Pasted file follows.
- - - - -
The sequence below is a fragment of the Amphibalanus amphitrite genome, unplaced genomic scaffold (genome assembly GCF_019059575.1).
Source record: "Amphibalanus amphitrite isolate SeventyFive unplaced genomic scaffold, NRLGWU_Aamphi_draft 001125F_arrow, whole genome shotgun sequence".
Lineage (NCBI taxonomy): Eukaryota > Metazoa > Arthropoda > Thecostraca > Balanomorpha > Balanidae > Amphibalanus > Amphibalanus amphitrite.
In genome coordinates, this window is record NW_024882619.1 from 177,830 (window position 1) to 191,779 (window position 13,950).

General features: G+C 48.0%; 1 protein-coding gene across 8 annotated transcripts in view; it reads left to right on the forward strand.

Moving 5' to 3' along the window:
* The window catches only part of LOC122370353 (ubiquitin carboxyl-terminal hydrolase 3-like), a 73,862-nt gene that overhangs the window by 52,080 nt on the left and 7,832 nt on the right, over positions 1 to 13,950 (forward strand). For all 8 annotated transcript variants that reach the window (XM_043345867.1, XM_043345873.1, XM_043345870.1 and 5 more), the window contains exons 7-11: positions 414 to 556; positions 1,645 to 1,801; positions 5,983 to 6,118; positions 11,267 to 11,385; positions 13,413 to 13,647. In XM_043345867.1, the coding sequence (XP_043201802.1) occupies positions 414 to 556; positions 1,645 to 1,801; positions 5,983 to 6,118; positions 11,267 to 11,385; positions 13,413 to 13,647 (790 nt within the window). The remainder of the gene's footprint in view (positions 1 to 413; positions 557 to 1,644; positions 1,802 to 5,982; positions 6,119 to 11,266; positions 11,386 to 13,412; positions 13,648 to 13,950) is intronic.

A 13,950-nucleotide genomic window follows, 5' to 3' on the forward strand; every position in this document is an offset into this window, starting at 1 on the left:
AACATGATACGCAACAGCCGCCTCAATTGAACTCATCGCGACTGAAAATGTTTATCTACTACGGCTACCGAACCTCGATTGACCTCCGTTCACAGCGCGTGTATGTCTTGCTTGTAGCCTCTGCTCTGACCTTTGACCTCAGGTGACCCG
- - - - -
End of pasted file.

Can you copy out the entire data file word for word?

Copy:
The sequence below is a fragment of the Amphibalanus amphitrite genome, unplaced genomic scaffold (genome assembly GCF_019059575.1).
Source record: "Amphibalanus amphitrite isolate SeventyFive unplaced genomic scaffold, NRLGWU_Aamphi_draft 001125F_arrow, whole genome shotgun sequence".
Lineage (NCBI taxonomy): Eukaryota > Metazoa > Arthropoda > Thecostraca > Balanomorpha > Balanidae > Amphibalanus > Amphibalanus amphitrite.
In genome coordinates, this window is record NW_024882619.1 from 177,830 (window position 1) to 191,779 (window position 13,950).

General features: G+C 48.0%; 1 protein-coding gene across 8 annotated transcripts in view; it reads left to right on the forward strand.

Moving 5' to 3' along the window:
* The window catches only part of LOC122370353 (ubiquitin carboxyl-terminal hydrolase 3-like), a 73,862-nt gene that overhangs the window by 52,080 nt on the left and 7,832 nt on the right, over positions 1 to 13,950 (forward strand). For all 8 annotated transcript variants that reach the window (XM_043345867.1, XM_043345873.1, XM_043345870.1 and 5 more), the window contains exons 7-11: positions 414 to 556; positions 1,645 to 1,801; positions 5,983 to 6,118; positions 11,267 to 11,385; positions 13,413 to 13,647. In XM_043345867.1, the coding sequence (XP_043201802.1) occupies positions 414 to 556; positions 1,645 to 1,801; positions 5,983 to 6,118; positions 11,267 to 11,385; positions 13,413 to 13,647 (790 nt within the window). The remainder of the gene's footprint in view (positions 1 to 413; positions 557 to 1,644; positions 1,802 to 5,982; positions 6,119 to 11,266; positions 11,386 to 13,412; positions 13,648 to 13,950) is intronic.

A 13,950-nucleotide genomic window follows, 5' to 3' on the forward strand; every position in this document is an offset into this window, starting at 1 on the left:
AACATGATACGCAACAGCCGCCTCAATTGAACTCATCGCGACTGAAAATGTTTATCTACTACGGCTACCGAACCTCGATTGACCTCCGTTCACAGCGCGTGTATGTCTTGCTTGTAGCCTCTGCTCTGACCTTTGACCTCAGGTGACCCG